When the Buffalo Terrorist murdered 10 people with a semi-automatic rifle, he didn’t act alone.

The weapons industry in the United States stood right beside him, making sure he had easy and legal access to highly profitable weapons of war that are banned or heavily regulated in every other developed country in the world.

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What 'great replacement'? Right wants us to shut up about Buffalo shooter's ideology

Last Saturday, as the entire world now knows, an 18-year-old man named Payton Gendron killed 10 people in a Tops supermarket in Buffalo.

Of the 13 people Gendron shot, 11 were Black — in his livestream of the shooting, he's heard saying "sorry" to a white man he shoots. The other victims seem to have hardly even been spared a thought.

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Supreme Court set to give the most extremist movement in the US a big win — and it's not abortion

This weekend's horrific mass killing in Buffalo serves as a tragic reminder that the radicalism of the American right-wing is not confined to abortion policy or an anti-democratic movement to take over the election machinery for partisan gain. The most established extremist movement in the country is the unfettered gun rights movement.

Much like the anti-abortion zealots, gun extremists have been methodically chipping away at existing gun safety laws in states while pushing for federal action that would finally achieve their goal of legal possession of deadly firearms by anyone, anywhere, for any reason. There hasn't been as much talk about it, but the Supreme Court heard a case this session that could do for gun proliferation advocates what the Dobbs v. Jackson Women's Health Organization case looks poised to do for the anti-abortion movement. The decision could even be announced on the same day. It was just 14 years ago, in a case called District of Columbia v. Heller, that a bare majority of the Supreme Court held for the first time that the Constitution grants an individual right to bear arms. It was a landmark case that handed the gun lobby the definition it had long sought. Former Justice John Paul Stephens called it the worst decision of his tenure, noting that when he came on the court there was not even any discussion of gun ownership being a "fundamental right." Over the years, however, the NRA worked very hard to make the case and Heller was finally taken up by the conservative majority in 2008. However, even with that proclamation, the court did not suggest that this meant states had no right to enact gun safety measures. The author of the opinion, Justice Antonin Scalia held that while people had the right to keep guns in their homes, communities still had an interest in public safety and keeping dangerous modern weapons off the streets. That was unsatisfying for the gun fetishists so they immediately began taking steps to ensure that interest was as proscribed as possible.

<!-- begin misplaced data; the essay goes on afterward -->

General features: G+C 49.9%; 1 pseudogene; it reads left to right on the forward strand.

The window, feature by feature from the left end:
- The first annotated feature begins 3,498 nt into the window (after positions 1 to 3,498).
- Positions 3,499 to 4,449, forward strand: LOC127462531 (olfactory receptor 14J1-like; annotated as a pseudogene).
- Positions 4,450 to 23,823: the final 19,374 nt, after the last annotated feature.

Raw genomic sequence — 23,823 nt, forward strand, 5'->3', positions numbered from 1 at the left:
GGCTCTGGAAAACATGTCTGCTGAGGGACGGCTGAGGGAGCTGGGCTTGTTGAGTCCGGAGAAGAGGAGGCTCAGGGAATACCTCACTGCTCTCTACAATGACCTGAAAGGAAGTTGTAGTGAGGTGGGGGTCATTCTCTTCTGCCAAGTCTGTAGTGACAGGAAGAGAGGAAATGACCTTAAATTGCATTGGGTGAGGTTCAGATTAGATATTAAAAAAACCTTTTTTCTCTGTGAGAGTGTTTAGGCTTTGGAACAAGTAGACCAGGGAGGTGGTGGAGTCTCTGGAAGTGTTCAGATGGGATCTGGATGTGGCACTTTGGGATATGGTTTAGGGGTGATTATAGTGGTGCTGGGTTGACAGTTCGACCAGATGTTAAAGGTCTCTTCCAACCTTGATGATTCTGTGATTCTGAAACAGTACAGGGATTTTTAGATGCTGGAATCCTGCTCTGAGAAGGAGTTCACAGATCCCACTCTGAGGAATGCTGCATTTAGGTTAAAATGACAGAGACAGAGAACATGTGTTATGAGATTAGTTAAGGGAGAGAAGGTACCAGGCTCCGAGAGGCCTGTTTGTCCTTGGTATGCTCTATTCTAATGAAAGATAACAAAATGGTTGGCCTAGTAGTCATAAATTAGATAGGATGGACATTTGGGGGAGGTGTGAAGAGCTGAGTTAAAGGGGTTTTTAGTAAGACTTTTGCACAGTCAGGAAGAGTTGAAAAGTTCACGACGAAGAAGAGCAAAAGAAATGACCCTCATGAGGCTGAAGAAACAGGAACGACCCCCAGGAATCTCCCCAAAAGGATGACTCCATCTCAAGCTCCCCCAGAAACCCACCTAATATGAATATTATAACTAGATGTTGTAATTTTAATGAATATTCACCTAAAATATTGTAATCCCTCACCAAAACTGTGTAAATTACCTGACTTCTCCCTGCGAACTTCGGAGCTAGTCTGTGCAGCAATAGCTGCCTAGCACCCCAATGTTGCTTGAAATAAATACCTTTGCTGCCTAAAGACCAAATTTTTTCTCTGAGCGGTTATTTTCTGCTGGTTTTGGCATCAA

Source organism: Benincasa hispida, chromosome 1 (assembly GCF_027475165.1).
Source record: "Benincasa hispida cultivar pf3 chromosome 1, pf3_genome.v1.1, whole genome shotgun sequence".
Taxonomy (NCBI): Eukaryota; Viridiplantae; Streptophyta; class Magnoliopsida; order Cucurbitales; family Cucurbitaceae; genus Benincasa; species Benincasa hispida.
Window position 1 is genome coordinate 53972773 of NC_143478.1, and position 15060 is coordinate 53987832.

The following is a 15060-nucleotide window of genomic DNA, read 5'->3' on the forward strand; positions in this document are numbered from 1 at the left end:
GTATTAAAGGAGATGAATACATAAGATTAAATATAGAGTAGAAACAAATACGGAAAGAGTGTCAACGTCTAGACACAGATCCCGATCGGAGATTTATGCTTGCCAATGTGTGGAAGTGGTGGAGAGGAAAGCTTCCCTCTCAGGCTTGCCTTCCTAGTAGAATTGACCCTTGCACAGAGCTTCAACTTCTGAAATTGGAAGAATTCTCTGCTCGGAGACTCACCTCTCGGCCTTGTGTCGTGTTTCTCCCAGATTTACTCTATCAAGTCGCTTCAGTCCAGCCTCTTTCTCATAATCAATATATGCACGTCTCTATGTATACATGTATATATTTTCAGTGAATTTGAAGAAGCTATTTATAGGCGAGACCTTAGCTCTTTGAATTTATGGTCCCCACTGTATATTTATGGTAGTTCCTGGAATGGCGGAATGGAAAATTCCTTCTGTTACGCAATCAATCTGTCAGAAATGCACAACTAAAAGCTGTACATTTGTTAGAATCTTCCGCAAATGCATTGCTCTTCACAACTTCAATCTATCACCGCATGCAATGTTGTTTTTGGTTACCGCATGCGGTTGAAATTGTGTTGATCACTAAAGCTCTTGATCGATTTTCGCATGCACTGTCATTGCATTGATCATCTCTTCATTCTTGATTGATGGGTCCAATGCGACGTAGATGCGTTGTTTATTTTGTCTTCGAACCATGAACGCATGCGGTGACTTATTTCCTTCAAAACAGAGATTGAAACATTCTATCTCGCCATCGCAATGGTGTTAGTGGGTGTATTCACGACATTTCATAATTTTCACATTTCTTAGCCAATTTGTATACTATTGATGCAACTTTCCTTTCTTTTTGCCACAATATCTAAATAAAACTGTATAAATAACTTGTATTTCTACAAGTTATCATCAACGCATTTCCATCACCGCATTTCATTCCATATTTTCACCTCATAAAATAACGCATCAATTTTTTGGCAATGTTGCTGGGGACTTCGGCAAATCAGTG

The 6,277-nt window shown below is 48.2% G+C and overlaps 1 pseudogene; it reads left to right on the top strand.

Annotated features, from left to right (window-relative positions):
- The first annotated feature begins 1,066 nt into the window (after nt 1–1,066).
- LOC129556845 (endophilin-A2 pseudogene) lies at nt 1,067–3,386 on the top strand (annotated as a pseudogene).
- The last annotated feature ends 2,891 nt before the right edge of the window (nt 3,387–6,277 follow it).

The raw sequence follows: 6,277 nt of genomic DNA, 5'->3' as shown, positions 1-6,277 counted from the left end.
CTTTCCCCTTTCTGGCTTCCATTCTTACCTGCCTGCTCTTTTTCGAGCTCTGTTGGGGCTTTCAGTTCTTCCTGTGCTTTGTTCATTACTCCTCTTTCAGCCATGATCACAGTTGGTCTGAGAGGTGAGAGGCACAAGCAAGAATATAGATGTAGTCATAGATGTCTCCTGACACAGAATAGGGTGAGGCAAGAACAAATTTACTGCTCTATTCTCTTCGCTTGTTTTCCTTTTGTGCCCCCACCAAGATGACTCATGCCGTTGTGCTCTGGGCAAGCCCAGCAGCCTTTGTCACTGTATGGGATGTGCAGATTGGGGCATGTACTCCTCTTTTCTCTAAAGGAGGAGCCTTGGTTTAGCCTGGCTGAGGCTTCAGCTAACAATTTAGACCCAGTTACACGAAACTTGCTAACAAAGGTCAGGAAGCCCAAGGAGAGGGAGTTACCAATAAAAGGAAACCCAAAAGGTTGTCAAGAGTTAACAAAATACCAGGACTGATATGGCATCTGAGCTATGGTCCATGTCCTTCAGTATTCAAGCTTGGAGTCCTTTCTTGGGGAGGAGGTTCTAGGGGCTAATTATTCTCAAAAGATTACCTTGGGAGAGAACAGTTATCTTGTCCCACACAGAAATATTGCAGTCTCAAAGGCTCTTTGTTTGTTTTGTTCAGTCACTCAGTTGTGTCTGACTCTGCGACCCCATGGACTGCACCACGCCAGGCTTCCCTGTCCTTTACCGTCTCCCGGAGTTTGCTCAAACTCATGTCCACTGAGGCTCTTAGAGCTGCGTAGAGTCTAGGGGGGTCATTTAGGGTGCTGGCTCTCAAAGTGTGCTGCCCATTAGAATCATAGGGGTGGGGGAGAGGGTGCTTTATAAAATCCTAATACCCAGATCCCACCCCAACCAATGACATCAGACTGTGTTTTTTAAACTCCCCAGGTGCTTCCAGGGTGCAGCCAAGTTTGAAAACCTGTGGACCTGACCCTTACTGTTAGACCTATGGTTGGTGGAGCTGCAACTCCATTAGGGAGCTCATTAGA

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Emails show that John Eastman thought allegations of fraud were unnecessary for stealing an election

Pennsylvania state legislator Russ Diamond had a problem. Joe Biden carried the commonwealth by 80,000 votes, thereby securing its 20 electors. According to a newly released trove of emails, Diamond and fellow Republican state legislators wanted instead to send electors dedicated to Donald Trump. They just needed the right excuse.

If that sounds outrageous, that’s because it is.

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Three things happened this weekend -- and they are connected

Three things happened this weekend.

They are connected.

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The dangerous trend of imperial nostalgia – it's not just Russia

Although great empires rank among the most powerful engines of world history, they are also among the most dangerous, especially as they brood over their decline.

The Russian empire provides a striking illustration of this phenomenon. Traditionally referred to as the “prison of nations,” Russia, in its Czarist and Soviet phases, controlled a vast Eurasian land mass of subject peoples. But the implosion of the empire in 1991 left Russian leaders adrift, uncertain whether to steer their nation toward a more modest role in the world or to revive what they considered their country’s past imperial glory. Ultimately, under the leadership of Vladimir Putin, they decided on the latter, employing Russian military power to attack neighboring Georgia, win a civil war in Syria, annex Crimea, and instigate a separatist revolt in Ukraine’s Donbas region. This February, Putin launched a full-scale military invasion of Ukraine, with horrendous consequences.